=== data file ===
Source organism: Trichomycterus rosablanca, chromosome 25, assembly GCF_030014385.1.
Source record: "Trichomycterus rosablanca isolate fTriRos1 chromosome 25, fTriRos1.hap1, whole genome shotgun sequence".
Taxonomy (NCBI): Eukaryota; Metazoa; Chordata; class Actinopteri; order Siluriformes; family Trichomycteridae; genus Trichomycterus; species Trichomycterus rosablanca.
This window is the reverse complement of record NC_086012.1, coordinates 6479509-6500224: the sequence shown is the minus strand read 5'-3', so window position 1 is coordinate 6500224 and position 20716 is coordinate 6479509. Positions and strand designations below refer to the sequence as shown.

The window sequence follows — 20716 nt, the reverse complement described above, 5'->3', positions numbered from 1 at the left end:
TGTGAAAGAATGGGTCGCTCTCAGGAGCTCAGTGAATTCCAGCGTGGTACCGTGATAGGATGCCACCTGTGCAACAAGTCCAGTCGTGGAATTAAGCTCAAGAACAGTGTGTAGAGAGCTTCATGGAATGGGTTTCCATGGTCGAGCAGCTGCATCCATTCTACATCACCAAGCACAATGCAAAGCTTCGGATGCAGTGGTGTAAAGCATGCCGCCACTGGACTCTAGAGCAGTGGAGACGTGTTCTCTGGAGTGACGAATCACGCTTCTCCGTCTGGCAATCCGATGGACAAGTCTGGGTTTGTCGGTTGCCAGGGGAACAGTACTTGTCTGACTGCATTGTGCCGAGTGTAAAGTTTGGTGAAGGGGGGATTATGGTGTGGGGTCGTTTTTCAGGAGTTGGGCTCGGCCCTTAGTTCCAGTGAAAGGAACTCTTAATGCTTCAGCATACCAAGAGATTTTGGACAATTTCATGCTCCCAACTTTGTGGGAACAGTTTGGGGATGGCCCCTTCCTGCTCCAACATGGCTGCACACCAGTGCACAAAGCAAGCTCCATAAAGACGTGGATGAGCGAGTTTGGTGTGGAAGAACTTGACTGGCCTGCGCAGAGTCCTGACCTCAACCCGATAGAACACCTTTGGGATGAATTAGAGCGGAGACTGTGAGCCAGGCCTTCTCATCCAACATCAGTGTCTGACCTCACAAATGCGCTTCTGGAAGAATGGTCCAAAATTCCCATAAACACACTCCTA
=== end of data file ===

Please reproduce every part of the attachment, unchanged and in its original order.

Source organism: Trichomycterus rosablanca, chromosome 25, assembly GCF_030014385.1.
Source record: "Trichomycterus rosablanca isolate fTriRos1 chromosome 25, fTriRos1.hap1, whole genome shotgun sequence".
Taxonomy (NCBI): Eukaryota; Metazoa; Chordata; class Actinopteri; order Siluriformes; family Trichomycteridae; genus Trichomycterus; species Trichomycterus rosablanca.
This window is the reverse complement of record NC_086012.1, coordinates 6479509-6500224: the sequence shown is the minus strand read 5'-3', so window position 1 is coordinate 6500224 and position 20716 is coordinate 6479509. Positions and strand designations below refer to the sequence as shown.

The window sequence follows — 20716 nt, the reverse complement described above, 5'->3', positions numbered from 1 at the left end:
TGTGAAAGAATGGGTCGCTCTCAGGAGCTCAGTGAATTCCAGCGTGGTACCGTGATAGGATGCCACCTGTGCAACAAGTCCAGTCGTGGAATTAAGCTCAAGAACAGTGTGTAGAGAGCTTCATGGAATGGGTTTCCATGGTCGAGCAGCTGCATCCATTCTACATCACCAAGCACAATGCAAAGCTTCGGATGCAGTGGTGTAAAGCATGCCGCCACTGGACTCTAGAGCAGTGGAGACGTGTTCTCTGGAGTGACGAATCACGCTTCTCCGTCTGGCAATCCGATGGACAAGTCTGGGTTTGTCGGTTGCCAGGGGAACAGTACTTGTCTGACTGCATTGTGCCGAGTGTAAAGTTTGGTGAAGGGGGGATTATGGTGTGGGGTCGTTTTTCAGGAGTTGGGCTCGGCCCTTAGTTCCAGTGAAAGGAACTCTTAATGCTTCAGCATACCAAGAGATTTTGGACAATTTCATGCTCCCAACTTTGTGGGAACAGTTTGGGGATGGCCCCTTCCTGCTCCAACATGGCTGCACACCAGTGCACAAAGCAAGCTCCATAAAGACGTGGATGAGCGAGTTTGGTGTGGAAGAACTTGACTGGCCTGCGCAGAGTCCTGACCTCAACCCGATAGAACACCTTTGGGATGAATTAGAGCGGAGACTGTGAGCCAGGCCTTCTCATCCAACATCAGTGTCTGACCTCACAAATGCGCTTCTGGAAGAATGGTCCAAAATTCCCATAAACACACTCCTA